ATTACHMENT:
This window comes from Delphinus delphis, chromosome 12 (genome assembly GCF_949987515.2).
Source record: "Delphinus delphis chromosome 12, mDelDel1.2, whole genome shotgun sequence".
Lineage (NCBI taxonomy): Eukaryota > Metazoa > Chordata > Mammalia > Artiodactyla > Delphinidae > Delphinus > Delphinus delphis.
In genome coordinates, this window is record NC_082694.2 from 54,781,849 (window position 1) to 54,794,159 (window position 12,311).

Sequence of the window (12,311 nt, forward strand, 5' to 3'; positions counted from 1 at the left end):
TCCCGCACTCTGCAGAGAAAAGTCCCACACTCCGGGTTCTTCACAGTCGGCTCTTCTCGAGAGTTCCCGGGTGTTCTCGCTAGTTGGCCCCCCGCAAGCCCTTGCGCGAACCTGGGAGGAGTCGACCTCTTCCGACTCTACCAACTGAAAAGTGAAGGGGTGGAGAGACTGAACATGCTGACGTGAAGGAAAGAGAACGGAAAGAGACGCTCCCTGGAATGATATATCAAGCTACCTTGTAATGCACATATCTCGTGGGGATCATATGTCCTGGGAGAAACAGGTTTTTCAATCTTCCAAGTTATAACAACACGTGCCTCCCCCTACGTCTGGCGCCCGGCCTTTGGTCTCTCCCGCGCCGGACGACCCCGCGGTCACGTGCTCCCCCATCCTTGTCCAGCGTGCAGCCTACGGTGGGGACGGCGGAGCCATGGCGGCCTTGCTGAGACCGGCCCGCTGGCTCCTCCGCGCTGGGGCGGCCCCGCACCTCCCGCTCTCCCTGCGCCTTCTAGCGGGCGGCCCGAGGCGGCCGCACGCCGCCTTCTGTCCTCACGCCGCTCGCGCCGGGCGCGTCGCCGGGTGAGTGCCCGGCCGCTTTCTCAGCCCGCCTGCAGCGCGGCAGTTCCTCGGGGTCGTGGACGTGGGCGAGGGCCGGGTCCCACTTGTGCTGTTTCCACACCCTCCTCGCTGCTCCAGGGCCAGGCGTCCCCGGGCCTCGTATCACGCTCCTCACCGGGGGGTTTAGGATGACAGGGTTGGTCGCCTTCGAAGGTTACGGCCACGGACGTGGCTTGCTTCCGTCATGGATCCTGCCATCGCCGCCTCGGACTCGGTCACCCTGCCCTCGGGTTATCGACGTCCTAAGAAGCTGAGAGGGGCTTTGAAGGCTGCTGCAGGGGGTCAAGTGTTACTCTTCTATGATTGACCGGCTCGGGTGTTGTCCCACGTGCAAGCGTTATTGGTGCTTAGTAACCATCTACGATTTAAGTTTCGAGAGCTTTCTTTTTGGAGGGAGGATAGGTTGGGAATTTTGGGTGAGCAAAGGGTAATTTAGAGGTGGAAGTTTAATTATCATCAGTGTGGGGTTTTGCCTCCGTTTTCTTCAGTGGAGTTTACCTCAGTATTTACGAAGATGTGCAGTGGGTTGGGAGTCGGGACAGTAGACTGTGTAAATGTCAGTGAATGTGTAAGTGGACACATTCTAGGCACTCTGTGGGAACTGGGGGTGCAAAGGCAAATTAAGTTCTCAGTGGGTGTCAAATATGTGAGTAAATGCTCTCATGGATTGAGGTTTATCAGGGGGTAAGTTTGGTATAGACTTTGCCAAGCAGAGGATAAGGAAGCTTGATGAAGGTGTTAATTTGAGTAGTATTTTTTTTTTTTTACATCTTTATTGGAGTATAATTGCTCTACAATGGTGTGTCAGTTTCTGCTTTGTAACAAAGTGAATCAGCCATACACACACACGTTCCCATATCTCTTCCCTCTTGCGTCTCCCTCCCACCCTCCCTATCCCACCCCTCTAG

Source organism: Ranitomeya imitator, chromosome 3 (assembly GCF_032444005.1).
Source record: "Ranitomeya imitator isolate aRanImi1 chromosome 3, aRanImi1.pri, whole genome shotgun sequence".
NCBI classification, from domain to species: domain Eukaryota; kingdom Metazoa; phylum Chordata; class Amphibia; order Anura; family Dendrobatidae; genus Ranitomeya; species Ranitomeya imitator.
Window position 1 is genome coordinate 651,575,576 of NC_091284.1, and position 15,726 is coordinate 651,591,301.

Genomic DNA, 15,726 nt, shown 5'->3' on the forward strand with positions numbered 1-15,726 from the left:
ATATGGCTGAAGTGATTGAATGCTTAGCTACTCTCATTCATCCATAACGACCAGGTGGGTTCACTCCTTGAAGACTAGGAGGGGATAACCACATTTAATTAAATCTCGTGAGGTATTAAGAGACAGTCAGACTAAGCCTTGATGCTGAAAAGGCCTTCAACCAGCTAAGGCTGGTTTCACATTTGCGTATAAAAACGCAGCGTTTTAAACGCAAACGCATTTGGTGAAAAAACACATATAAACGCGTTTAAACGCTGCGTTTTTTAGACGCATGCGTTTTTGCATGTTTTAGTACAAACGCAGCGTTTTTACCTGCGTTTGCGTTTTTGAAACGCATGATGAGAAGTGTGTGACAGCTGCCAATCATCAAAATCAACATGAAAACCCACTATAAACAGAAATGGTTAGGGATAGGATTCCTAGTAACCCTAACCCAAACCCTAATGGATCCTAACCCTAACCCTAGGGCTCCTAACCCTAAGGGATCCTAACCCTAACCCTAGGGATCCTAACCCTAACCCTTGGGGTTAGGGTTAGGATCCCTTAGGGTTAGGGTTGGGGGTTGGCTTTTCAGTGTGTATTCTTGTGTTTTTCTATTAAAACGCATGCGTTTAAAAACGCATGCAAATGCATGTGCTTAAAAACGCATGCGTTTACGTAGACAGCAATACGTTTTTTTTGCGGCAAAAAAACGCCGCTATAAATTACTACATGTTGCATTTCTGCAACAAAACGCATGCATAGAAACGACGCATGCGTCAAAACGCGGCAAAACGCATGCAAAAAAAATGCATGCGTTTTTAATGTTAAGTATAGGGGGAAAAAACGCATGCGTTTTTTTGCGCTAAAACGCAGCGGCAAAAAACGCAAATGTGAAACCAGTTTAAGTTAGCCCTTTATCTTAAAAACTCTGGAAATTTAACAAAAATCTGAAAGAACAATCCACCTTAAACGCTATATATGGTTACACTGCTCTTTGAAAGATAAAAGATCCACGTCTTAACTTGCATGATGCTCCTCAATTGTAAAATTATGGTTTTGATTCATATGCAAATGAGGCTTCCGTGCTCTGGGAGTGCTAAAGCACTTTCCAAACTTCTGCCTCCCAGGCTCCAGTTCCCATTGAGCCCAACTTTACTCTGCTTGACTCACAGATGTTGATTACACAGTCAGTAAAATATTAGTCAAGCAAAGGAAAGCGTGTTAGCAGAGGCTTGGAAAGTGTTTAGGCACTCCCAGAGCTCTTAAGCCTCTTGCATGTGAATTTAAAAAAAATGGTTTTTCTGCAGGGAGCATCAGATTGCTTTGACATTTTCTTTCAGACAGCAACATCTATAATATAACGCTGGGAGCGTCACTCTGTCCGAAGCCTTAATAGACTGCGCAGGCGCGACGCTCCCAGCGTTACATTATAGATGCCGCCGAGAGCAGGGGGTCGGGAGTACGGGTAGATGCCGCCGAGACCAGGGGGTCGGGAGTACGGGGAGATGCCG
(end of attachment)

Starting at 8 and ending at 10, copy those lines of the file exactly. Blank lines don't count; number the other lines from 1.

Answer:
Source record: "Ranitomeya imitator isolate aRanImi1 chromosome 3, aRanImi1.pri, whole genome shotgun sequence".
NCBI classification, from domain to species: domain Eukaryota; kingdom Metazoa; phylum Chordata; class Amphibia; order Anura; family Dendrobatidae; genus Ranitomeya; species Ranitomeya imitator.
Window position 1 is genome coordinate 651,575,576 of NC_091284.1, and position 15,726 is coordinate 651,591,301.